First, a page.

By Andrew Picone
Northern Australia Program Officer, Australian Conservation Foundation
We all have places we love and I love the Cape. This huge north-jutting peninsula, once a land bridge to New Guinea, has many unique and wonderful attributes that make it a place like no other.
My own journey with the region began in books and poring over maps. The Iron Range, palm cockatoos, green tree pythons and cuscus were iconic drawcards that led me to the region over ten years ago. Now, fortunate enough to work on the Cape and travel to remote and spectacular places, meet wonderful people, and learn about old and new ways of looking after country, my love for the Cape continues to grow.
One of my all-time bushwalking highlights in this country was spending five days in the McIlwraith Range with a couple of PhD students studying birds, vegetation and climate. As we headed off into the rainforests, eclectus and red-checked parrots honked and squawked about us. Gullies were steep and dense with fan-palms, ferns and large old trees while the ridgelines were dominated by towering hoop-pines festooned with ferns, orchids and ant-plants – strange bulbous plants with ant colonies inside them.
Sleeping under rocky outcrops and in caverns under enormous granite boulders, we temporarily lodged with seriously large Australian tarantulas and funnel-web spiders. Scaling one of the large boulders for a view at 700 meters, a high point of the McIlwraith, we cast our eyes out across a landscape of rugged forest, gentle valleys and the distant coast. To the sound of the wind in nearby hoop-pines, we watched the clouds roll in off the Coral Sea, tumbling over ridgelines and immerse the forest in mist.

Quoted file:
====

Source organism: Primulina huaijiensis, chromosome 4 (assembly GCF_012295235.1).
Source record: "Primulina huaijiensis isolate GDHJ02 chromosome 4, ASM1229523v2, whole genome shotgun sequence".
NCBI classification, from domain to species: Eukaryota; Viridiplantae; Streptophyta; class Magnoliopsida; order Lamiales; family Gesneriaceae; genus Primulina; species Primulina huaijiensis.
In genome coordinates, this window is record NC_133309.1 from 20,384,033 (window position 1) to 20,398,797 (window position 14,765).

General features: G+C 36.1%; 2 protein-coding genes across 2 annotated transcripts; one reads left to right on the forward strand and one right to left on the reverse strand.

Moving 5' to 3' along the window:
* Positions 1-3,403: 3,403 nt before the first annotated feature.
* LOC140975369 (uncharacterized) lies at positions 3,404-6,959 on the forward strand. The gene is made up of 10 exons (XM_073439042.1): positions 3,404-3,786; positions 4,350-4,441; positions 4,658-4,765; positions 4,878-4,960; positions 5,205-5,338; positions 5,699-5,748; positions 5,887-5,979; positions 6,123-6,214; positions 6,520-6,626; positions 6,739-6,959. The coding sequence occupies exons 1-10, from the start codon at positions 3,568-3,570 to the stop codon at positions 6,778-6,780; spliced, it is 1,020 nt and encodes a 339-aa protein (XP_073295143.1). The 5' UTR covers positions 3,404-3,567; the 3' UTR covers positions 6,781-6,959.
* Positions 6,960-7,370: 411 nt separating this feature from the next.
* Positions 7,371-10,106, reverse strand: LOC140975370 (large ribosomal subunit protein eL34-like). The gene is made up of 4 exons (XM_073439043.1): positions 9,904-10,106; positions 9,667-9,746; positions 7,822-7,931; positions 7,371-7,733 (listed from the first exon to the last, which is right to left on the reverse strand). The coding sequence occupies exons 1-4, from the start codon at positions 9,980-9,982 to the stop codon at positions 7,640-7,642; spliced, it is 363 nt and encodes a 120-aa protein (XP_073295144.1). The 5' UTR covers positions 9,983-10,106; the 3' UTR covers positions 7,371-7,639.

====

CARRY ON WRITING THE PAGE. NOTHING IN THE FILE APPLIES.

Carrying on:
While appreciating the biological significance of the country, it pays to be mindful that the Cape is also a living cultural landscape. The McIlwraith Range for instance is the traditional homelands of the Kaanju, Umpila, Lama Lama and Ayapathu Traditional Owner groups. In 2008, these groups gave consent to the creation of the KULLA (an acronym of the above Traditional Owner groups) National Park (Cape York Peninsula Aboriginal Land).
Today, consent is also being sought from a variety of Traditional Owner groups across Cape York Peninsula for a World Heritage nomination of appropriate areas.
In an effort to capture the outstanding natural and cultural themes of the region, the Commonwealth Government is compiling a nomination of key areas spanning the rainforest clad eastern ranges, pristine rivers, expansive savannah and coastal wetlands.
As a region of international significance for both its natural and cultural values, we need strong legislation that protects values, sites and large areas from inappropriate development. We don’t have to look very far to see that approvals for developments are increasing as more and more mines, ports and resorts are given the go-ahead.
We also need the Commonwealth’s Environment Protection and Biodiversity Conservation Act to be strengthened, not weakened, to protect the places we love.